Living Wage Action Coalition

Overview | What's a Living Wage? | Common Questions & Arguments | Anti-Oppression
Flyers, chants & more!
| Start a campaign | Demands, proposals & policies | Links | For Facilitators

Answering Arguments against the Living Wage

The following are some common misunderstandings and arguments we've heard regarding campus living wage campaigns. Please contact us to suggest more questions & answers, or any other changes to this page!

1. Workers on campus earn what they’re worth. The market determines the value of their labor, and disrupting that balance will result in job loss and unemployment. We’re talking about a system of scarcity and limited resources. You were in my macro class, weren’t you? A minimum wage job is better than no job, right?

The minimum wage, or the low wage earned by campus workers, is not determined by market forces. The lowest income bracket has been getting steadily poorer and the real value of the minimum wage has steadily declined since 1968 (see note 1). All this has been occurring despite increasing productivity in US workplaces. Low wage workers live in extreme poverty, and cannot afford decent housing, nutritional intake, health care or basic necessities for them or their families. This is not a question of abstract market theory; this is about real people who work two and three jobs just to scrape by. Working families should not live in poverty.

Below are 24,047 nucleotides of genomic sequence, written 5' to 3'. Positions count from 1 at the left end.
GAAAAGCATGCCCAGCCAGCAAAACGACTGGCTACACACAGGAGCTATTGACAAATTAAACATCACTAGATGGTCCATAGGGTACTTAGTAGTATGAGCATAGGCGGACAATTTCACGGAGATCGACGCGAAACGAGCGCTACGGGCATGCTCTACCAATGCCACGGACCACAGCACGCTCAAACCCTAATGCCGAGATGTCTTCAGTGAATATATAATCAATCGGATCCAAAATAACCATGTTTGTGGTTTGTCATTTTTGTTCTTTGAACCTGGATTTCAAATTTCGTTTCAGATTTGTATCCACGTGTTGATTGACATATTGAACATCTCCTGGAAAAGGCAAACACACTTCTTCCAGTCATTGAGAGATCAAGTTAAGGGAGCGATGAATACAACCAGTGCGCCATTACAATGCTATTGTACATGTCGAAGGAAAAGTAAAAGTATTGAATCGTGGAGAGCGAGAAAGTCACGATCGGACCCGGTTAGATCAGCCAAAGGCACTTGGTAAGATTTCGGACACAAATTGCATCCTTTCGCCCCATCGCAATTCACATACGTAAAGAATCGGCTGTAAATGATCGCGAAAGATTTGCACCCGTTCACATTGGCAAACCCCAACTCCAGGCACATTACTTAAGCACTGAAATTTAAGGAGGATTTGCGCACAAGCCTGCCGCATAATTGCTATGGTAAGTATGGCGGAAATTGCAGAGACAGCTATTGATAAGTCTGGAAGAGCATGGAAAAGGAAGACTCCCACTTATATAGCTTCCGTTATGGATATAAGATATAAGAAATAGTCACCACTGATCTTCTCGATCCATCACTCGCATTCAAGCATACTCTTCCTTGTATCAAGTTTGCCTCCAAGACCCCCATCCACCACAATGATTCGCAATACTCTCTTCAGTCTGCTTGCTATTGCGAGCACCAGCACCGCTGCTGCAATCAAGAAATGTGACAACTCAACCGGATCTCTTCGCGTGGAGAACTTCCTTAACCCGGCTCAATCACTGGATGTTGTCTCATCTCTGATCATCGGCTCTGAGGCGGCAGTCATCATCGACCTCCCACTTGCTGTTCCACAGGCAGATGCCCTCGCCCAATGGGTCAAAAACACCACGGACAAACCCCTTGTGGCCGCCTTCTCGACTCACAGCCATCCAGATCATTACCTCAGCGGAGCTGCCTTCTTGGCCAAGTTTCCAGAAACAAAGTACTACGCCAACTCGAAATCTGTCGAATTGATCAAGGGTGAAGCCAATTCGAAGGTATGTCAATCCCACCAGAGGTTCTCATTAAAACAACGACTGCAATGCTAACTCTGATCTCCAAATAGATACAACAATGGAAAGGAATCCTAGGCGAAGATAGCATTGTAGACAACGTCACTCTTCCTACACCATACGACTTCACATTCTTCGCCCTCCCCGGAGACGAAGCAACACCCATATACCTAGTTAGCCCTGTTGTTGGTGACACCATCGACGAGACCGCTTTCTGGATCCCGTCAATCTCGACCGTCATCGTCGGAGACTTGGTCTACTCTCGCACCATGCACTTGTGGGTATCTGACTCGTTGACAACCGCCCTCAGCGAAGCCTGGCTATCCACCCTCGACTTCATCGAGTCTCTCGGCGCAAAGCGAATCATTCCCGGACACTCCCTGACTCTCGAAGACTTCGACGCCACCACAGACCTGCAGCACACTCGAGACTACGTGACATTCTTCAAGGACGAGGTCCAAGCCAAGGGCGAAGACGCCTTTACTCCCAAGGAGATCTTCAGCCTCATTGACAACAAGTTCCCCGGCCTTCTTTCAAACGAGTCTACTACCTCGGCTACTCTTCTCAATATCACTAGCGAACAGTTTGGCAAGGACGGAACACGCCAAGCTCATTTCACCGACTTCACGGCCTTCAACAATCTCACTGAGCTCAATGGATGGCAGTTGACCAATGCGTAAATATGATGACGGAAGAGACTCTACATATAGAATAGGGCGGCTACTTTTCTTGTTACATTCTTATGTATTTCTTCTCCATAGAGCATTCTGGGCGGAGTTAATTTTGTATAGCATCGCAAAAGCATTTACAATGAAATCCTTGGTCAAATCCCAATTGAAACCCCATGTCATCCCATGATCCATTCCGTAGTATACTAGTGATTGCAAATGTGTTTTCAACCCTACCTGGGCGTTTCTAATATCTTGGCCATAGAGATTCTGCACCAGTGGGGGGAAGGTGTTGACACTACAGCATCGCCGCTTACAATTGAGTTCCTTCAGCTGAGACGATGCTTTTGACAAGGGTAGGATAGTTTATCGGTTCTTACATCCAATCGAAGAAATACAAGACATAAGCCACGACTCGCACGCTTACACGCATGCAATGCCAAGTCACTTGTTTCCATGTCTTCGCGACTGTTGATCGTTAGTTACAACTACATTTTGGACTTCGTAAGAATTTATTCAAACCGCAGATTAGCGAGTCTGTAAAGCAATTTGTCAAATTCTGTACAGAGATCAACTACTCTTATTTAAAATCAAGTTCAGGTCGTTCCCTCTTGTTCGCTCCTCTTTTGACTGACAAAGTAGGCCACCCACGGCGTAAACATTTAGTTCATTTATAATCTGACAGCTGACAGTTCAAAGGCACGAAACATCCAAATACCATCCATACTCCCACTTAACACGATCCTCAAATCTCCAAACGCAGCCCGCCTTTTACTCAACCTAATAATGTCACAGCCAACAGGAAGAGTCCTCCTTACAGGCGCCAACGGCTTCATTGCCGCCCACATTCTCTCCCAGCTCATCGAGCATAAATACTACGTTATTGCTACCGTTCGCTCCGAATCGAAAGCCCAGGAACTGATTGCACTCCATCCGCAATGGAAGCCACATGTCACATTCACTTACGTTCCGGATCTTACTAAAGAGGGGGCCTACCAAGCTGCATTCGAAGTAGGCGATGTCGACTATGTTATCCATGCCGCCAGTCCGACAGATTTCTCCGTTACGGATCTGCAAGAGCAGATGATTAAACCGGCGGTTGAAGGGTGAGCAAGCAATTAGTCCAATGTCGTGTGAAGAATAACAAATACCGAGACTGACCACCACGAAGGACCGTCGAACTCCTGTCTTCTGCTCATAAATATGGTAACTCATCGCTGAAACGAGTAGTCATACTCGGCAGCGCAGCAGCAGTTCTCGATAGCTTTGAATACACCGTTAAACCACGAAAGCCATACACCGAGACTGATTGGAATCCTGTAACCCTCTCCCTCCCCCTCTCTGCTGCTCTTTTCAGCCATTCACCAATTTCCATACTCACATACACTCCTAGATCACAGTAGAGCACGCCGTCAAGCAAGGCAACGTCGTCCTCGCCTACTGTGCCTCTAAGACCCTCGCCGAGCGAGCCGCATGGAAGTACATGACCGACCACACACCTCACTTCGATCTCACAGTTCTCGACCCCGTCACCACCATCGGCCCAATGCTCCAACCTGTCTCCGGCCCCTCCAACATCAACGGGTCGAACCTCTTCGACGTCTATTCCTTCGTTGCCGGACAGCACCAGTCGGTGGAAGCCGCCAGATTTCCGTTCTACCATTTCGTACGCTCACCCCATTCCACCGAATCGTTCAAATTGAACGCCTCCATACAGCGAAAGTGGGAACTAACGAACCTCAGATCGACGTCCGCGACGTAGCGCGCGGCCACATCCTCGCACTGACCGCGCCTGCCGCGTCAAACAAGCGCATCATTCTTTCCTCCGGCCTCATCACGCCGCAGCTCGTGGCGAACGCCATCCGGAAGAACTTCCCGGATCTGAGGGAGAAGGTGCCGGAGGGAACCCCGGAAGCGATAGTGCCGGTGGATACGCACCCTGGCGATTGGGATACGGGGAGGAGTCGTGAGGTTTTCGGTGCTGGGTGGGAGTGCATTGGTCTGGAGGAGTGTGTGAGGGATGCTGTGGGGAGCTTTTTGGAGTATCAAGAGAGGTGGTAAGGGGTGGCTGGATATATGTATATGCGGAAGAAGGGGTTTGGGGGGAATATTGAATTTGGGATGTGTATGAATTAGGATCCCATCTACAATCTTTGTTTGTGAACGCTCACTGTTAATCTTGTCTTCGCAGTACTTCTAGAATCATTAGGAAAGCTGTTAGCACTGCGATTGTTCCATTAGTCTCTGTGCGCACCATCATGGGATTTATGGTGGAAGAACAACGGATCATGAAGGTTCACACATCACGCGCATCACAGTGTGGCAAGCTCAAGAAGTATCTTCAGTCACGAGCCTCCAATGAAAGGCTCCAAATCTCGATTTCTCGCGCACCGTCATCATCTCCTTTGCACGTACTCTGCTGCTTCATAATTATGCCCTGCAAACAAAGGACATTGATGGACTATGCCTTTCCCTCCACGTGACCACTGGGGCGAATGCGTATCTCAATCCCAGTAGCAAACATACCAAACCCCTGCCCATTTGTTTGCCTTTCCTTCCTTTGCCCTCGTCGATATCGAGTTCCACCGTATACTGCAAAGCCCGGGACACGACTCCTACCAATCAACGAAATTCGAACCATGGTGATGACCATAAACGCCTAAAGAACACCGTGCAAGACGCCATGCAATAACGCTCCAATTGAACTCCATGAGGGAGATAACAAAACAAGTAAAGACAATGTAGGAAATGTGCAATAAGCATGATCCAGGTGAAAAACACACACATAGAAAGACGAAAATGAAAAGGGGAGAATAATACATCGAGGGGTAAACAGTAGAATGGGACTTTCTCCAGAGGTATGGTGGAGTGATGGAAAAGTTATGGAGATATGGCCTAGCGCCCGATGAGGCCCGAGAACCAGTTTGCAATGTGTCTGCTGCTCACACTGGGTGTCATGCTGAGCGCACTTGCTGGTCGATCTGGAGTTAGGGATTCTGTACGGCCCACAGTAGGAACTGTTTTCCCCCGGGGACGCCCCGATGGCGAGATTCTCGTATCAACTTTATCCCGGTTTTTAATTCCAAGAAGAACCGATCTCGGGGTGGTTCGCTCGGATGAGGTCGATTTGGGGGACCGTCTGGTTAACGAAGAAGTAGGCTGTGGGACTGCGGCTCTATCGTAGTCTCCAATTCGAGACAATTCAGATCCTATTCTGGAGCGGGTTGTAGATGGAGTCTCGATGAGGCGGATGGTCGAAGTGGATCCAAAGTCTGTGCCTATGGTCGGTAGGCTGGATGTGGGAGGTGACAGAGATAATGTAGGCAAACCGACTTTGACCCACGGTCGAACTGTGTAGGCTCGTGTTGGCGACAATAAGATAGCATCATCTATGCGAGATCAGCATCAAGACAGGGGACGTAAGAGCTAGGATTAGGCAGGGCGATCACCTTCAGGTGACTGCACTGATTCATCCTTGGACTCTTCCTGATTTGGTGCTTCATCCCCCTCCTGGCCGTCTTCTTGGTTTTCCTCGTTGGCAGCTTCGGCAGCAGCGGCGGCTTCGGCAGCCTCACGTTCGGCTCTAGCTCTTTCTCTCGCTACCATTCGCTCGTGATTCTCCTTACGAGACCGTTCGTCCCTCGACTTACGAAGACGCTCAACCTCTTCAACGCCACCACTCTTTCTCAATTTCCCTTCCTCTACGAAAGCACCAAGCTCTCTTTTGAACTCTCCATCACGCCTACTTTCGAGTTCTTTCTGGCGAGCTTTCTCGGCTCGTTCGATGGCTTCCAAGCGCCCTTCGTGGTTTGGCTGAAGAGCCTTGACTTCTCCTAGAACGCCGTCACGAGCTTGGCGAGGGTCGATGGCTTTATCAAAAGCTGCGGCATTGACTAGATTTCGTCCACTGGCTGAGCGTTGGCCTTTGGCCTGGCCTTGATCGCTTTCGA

The situation for low wage workers is still getting worse. Facts courtesy of the Economic Policy Insitute (see note 2):
Wages for the lowest-paid 10% of workers fell 9.3% between 1979 and 1999. The number of jobs in which wages were below what a worker would need to support a family of four above the poverty line also grew between 1979 and 1999. In 1999, 26.8% of the workforce earned poverty-level wages, an increase from 23.7% in 1979.

Non-unionized Workers have little to no bargaining power in their workplace. Unionized workers have more, but still less when pitted against the market or against a corporation. In order to remedy this power discrepancy, municipalities, firms and universities must set a decent wage floor, thus insuring that employees earn enough to cover basic needs at the very minimum.

This is an issue of prioritization of university funds; were service workers important to university administrations, the funds would be made available for them to earn enough to afford a life out of poverty.

The myth of higher wages leading to higher unemployment has been thoroughly debunked by several economists. See the important study by David Card and Alan Krueger on Pennsylvania and New Jersey fast food restaurants proving that a minimum wage increase had no effect on employment rates (see note 3).